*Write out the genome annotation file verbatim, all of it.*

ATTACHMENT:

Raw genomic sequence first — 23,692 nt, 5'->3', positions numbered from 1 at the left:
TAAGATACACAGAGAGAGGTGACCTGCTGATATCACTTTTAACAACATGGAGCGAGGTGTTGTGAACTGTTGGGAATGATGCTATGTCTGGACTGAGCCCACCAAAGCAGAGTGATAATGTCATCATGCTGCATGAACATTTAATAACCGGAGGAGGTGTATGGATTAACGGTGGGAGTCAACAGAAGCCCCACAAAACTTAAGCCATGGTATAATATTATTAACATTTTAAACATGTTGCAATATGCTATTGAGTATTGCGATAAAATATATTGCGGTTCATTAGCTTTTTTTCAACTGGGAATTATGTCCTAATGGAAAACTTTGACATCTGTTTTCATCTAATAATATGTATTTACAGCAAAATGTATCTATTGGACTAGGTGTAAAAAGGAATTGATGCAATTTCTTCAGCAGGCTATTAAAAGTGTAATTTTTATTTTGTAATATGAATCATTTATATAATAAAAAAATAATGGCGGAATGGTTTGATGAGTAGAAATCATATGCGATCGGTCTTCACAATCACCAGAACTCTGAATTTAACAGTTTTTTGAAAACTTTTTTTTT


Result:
Raw genomic sequence first — 23,692 nt, 5'->3', positions numbered from 1 at the left:
TAAGATACACAGAGAGAGGTGACCTGCTGATATCACTTTTAACAACATGGAGCGAGGTGTTGTGAACTGTTGGGAATGATGCTATGTCTGGACTGAGCCCACCAAAGCAGAGTGATAATGTCATCATGCTGCATGAACATTTAATAACCGGAGGAGGTGTATGGATTAACGGTGGGAGTCAACAGAAGCCCCACAAAACTTAAGCCATGGTATAATATTATTAACATTTTAAACATGTTGCAATATGCTATTGAGTATTGCGATAAAATATATTGCGGTTCATTAGCTTTTTTTCAACTGGGAATTATGTCCTAATGGAAAACTTTGACATCTGTTTTCATCTAATAATATGTATTTACAGCAAAATGTATCTATTGGACTAGGTGTAAAAAGGAATTGATGCAATTTCTTCAGCAGGCTATTAAAAGTGTAATTTTTATTTTGTAATATGAATCATTTATATAATAAAAAAATAATGGCGGAATGGTTTGATGAGTAGAAATCATATGCGATCGGTCTTCACAATCACCAGAACTCTGAATTTAACAGTTTTTTGAAAACTTTTTTTTT